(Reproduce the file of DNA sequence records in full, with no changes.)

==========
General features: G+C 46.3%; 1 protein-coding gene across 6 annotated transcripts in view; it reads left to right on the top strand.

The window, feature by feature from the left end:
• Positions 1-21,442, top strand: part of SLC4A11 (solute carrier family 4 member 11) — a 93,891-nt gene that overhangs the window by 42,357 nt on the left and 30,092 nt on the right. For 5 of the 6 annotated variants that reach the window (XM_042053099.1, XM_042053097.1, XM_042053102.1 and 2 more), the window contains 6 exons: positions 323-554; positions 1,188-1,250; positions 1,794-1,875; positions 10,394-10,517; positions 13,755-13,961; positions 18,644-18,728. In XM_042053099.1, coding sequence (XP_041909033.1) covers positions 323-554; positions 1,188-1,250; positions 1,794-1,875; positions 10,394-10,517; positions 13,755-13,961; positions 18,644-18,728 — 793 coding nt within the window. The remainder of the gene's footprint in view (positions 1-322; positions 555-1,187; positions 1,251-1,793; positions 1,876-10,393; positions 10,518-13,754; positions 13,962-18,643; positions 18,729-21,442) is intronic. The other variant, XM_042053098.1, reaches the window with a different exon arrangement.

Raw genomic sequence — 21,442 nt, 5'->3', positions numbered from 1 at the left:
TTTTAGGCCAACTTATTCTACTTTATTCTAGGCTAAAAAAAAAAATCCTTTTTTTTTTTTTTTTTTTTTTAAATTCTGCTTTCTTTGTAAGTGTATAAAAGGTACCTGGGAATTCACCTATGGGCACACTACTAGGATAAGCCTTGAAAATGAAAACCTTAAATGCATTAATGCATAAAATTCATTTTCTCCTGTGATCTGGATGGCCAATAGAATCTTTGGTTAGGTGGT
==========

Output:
General features: G+C 46.3%; 1 protein-coding gene across 6 annotated transcripts in view; it reads left to right on the top strand.

The window, feature by feature from the left end:
• Positions 1-21,442, top strand: part of SLC4A11 (solute carrier family 4 member 11) — a 93,891-nt gene that overhangs the window by 42,357 nt on the left and 30,092 nt on the right. For 5 of the 6 annotated variants that reach the window (XM_042053099.1, XM_042053097.1, XM_042053102.1 and 2 more), the window contains 6 exons: positions 323-554; positions 1,188-1,250; positions 1,794-1,875; positions 10,394-10,517; positions 13,755-13,961; positions 18,644-18,728. In XM_042053099.1, coding sequence (XP_041909033.1) covers positions 323-554; positions 1,188-1,250; positions 1,794-1,875; positions 10,394-10,517; positions 13,755-13,961; positions 18,644-18,728 — 793 coding nt within the window. The remainder of the gene's footprint in view (positions 1-322; positions 555-1,187; positions 1,251-1,793; positions 1,876-10,393; positions 10,518-13,754; positions 13,962-18,643; positions 18,729-21,442) is intronic. The other variant, XM_042053098.1, reaches the window with a different exon arrangement.

Raw genomic sequence — 21,442 nt, 5'->3', positions numbered from 1 at the left:
TTTTAGGCCAACTTATTCTACTTTATTCTAGGCTAAAAAAAAAAATCCTTTTTTTTTTTTTTTTTTTTTTAAATTCTGCTTTCTTTGTAAGTGTATAAAAGGTACCTGGGAATTCACCTATGGGCACACTACTAGGATAAGCCTTGAAAATGAAAACCTTAAATGCATTAATGCATAAAATTCATTTTCTCCTGTGATCTGGATGGCCAATAGAATCTTTGGTTAGGTGGT